MEM INST OSWALDO CRUZ, RIO DE JANEIRO, 91(3) May/Jun 1996
PAGES: 359-362 DOI: Full paper
Laboratory Indicators for Monitoring HIV Disease

Raul Scott Pereira +, Matthew Reginald Helbert

St. Helier Hospital, Carshalton, Surrey, SM5 1AA, U.K.

Abstract

Immunological monitoring of disease progression following HIV infection and seroconversion illness, latency and AIDS, not only helps in the basic investigation of the natural history of the viral infection in man, but also can assist in prognosis and treatment of AIDS-defining illnesses. However, outside clinical trials, these tests should be selected and used in clinical practice only if they are validated as relevant and effective. The absolute CD4+ T-helper lymphocyte count, measured by flow cytometry, has emerged as the best available investigation, but needs care in sampling due to diurnal and circadian rhythms, effects of age, pregnancy, therapy, intercurrent infections and technique. Sampling should provide a baseline and trends - monthly intervals initially, then quarterly in uncomplicated cases. Thresholds may be given for counts (e.g. 200/µl) below which prophylaxis against pneumocystis pneumonia should be administered, and repeating persistently low counts (e.g. below 50/µl) is seldom helpful in practice. Serum levels of beta-2 microglobulin, neopterin and immunoglobulins rarely add information. Physicians and laboratories should have testing guidelines based on clinical audit of best practice, based in turn on scientific understanding of the immunological processes involved.

Historically, the first diagnostic and monitoring tests for AIDS pre-dated the discovery of HIV. The use of serum beta2-microglobulin levels to predict those with a poor outlook in the GRID syndrome (Francioli et al. 1984, Zolla-Pazner et al. 1984); and the surrogate markers of positive serology to viruses such as Hepatitis B, EBV and CMV, were helpful in identifying the emerging epidemic. However, the discovery of HIV, and of the CD4-gp120 receptor-ligand interaction that gives the virus access to the cells of the immune system (Dalgleish et al. 1984), provided a rational basis for searches for predictive tests of immune damage in this rather unpredictable clinical syndrome.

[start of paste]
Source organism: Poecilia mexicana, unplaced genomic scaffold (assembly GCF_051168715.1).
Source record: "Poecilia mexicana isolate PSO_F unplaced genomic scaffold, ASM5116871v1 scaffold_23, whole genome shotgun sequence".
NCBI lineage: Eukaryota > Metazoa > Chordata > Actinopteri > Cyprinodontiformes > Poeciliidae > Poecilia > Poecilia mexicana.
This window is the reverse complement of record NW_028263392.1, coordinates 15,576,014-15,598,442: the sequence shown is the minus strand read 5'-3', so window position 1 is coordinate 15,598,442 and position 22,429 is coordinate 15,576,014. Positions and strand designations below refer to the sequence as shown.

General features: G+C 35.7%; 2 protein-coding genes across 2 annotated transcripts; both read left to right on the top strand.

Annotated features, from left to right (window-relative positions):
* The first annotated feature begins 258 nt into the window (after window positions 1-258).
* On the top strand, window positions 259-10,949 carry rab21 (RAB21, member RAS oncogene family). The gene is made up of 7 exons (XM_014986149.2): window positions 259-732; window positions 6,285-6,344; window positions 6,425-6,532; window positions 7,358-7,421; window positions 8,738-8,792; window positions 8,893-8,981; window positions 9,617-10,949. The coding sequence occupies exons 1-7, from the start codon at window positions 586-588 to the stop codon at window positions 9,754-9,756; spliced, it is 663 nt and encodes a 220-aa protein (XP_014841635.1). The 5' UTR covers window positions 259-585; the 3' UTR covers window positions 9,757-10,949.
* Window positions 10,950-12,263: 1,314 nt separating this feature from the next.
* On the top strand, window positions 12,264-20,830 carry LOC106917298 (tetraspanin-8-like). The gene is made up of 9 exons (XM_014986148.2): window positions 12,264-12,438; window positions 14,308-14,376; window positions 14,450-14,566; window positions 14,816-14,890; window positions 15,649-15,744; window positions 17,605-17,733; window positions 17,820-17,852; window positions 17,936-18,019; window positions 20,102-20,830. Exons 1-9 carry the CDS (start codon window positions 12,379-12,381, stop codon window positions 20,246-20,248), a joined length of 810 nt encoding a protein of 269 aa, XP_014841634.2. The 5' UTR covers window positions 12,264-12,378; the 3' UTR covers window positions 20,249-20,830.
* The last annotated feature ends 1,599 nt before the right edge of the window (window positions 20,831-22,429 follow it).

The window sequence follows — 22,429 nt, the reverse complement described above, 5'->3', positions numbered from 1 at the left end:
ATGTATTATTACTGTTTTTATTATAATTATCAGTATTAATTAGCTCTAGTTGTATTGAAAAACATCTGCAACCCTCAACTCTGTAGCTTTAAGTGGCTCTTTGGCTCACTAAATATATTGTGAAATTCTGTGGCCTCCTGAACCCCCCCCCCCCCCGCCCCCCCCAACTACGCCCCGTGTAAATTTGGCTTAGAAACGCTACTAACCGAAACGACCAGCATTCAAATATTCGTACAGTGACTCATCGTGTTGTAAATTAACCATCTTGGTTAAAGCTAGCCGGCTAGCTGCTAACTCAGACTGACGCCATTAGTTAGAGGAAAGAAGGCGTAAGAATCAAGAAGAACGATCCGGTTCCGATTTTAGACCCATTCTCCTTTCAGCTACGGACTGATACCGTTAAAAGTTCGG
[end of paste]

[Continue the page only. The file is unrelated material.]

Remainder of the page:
The disruption caused by infection of CD4-positive cells affects lymphocyte interaction with antigen-presenting cells (Helbert et al. 1993), their activation and the production of specific effector T cells and immunoglobulins - the classical pathways of immune function. There is evidence that HIV infection is followed by loss sequentially of T cell responsiveness in vitro to recall antigens, to allogeneic stimulation, and finally to lectins (Krohn et al. 1985, Clerici et al. 1989). More recently, functional T cell subsets and their cytokine products have been investigated (Clerici & Shearer 1993). Ideally, any test for these functions relying on simple enumeration, for example of lymphocyte subsets, should be validated by evidence that these subsets are functionally affected (Pereira & Platts-Mills 1982), but this is a counsel of perfection that may be unattainable in practice.

Functional tests of lymphoid cells in vitro are notoriously difficult to perform routinely, and the added complication of the need for containment of an untreatable virus still makes direct investigation of cellular interactions cumbersome. Numbers of cells, and measurement of their products in vivo, give data which can be relatively simply and safely obtained. However, their precision may give a spurious impression of predictive accuracy. Sophisticated statistical calculations of trends have been used (Galai et al. 1993), and these studies emphasise caution in extrapolation. Careful interpretation of these data in the light of what we now know about the disease is needed to give clinically and scientifically useful information.